America’s Resort, the Inimitable Greenbrier

jpeggreenbrierfrontWest Virginia’s Greenbrier Resort is consistently ranked as one of the best resorts in the world, and few who have experienced the place would argue with that assessment. The resort staff accepts accolades with Southern-style humility. They’re accustomed to praise, including grand titles such as “Best Resort in the U.S.” and “Resort of the Century” bestowed by Harpers’ Hideaway Report. The Greenbrier has been serving guests since 1778, employing generations of staff members from the quiet town of White Sulphur Springs. Politeness and genuine hospitality seem to be inherited traits for the men and women in uniform.

Almost every U.S. president who plays golf has played at the Greenbrier, which has three world-class layouts. Most of the world’s top golfers have been here, too, dating back to World War I, when Bobby Jones and his contemporaries played in Red Cross fundraisers hosted by the resort.

One golfing icon who made an indelible mark on the Greenbrier was Sam Snead, who died in May 2002. The resort’s golf pro emeritus since 1993, Snead was a familiar figure on the driving range or at the Sam Snead Golf Academy, dispensing homespun wisdom and demonstrating his own skills. Or riding around the courses with his dog perched beside him in the cart. But, says VP of Golf Robert Harris, Snead left enough stories to keep guests laughing for generations to come.

The Old White course #18

The Old White course #18

Sam’s stories are part of the Greenbrier’s considerable golf legacy, and it is not without a certain awe that most golfers tee it up on Sam’s favorite, the par 70, 7,246-yard Old White Course. Opened in 1913 (when Sam was a year old), the Old White was designed by the most famous architect of the day, Charles Blair Macdonald, who modeled several holes after legendary European holes.  The course has been through a lot, having hosted the PGA TOUR Greenbrier Classic 2010-2015 before it was wiped out by a flood in 2016. The restoration was the embodiment of Macdonald’s original vision when it reopened in 2017. It’s glorious, with mature trees lining generous, slightly rolling fairways, and sculpted, sloping greens loaded with subtleties. There are plenty of opportunities to roll a ball onto the green, a luxury absent on the Greenbrier Course.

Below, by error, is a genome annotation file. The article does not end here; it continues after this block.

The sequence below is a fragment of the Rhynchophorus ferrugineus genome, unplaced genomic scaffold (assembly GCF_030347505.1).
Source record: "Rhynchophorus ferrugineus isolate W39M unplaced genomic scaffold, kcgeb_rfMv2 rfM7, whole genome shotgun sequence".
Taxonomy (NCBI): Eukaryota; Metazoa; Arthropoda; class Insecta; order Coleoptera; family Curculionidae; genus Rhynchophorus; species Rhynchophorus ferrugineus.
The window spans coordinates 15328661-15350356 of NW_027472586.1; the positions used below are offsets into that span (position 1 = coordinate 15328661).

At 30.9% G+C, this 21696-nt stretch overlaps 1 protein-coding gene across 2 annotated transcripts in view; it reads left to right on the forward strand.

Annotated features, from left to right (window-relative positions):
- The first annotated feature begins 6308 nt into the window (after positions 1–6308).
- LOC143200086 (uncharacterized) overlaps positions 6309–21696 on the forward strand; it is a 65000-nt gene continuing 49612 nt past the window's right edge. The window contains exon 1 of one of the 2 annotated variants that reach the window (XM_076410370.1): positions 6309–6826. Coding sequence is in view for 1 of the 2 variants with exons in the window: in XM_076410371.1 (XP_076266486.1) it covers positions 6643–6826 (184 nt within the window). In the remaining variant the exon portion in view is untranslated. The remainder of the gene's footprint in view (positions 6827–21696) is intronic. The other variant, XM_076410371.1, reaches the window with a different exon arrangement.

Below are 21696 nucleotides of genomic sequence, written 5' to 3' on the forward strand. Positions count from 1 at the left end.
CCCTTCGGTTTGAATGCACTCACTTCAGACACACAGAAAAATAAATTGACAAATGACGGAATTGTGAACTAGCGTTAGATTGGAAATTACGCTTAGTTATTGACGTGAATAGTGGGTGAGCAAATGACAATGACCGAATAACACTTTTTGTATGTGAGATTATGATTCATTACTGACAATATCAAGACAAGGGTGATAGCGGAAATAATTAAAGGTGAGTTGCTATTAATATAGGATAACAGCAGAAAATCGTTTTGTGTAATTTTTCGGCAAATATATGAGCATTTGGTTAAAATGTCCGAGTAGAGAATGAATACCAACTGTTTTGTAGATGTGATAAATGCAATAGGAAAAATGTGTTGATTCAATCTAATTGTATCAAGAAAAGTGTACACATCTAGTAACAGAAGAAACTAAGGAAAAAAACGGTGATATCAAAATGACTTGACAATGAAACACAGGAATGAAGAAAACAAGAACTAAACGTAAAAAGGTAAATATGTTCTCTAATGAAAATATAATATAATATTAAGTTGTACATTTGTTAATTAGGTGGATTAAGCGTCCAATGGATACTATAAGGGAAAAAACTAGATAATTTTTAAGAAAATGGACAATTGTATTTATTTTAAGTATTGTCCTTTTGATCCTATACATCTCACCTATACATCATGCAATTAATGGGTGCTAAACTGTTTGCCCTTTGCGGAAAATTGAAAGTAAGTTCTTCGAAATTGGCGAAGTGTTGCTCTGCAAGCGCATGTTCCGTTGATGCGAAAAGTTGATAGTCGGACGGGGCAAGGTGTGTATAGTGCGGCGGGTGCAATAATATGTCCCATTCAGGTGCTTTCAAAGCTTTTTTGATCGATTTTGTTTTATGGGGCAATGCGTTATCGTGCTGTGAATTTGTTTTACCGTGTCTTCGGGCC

In 1922, when the resort called upon Seth Raynor and George O’Neil to craft the Greenbrier Course, 10-year-old Snead was playing golf with a hand-carved tree limb, rocks and a course of tomato cans buried in the family farmyard. Jack Nicklaus redesigned the Greenbrier Course for the 1979 Ryder Cup, creating thought-provoking situations on nearly every hole. It was also the Solheim Cup venue in 1994. The par 72, 6,675-yard layout is heavily wooded, and most greens can only be reached by an airborne approach over sand to terraced, fast surfaces. Despite its tactical toughness, the route is beautiful. The fifth tee, the highest point on all three courses, offers a panoramic view of the surrounding mountains. From the ninth tee you can see the Allegheny Mountain pass through which the Midland Trail once carried settlers west.

The Greenbrier Course #9

The Greenbrier Course #9

Until 1999, the Greenbrier was probably the “must play” course if you had time for only one round. The choice became tougher when the old Dick Wilson-designed Lakeside Course was transformed by Robert Cupp into The Meadows in 1999. This was a third reincarnation for the course, which began in 1910 as nine holes designed by Alex Findlay in a stream valley always known as “the meadows.”

“The problem with Lakeside was that it had four or five bland, easy holes and several awkward holes, holes that didn’t set up right,” says Harris. “If you hit a nice shot you might find yourself 20 feet under a tree. Holes doglegged in the wrong place or the tree line didn’t make sense or the trees had grown. We gave it an entirely new look and a new name.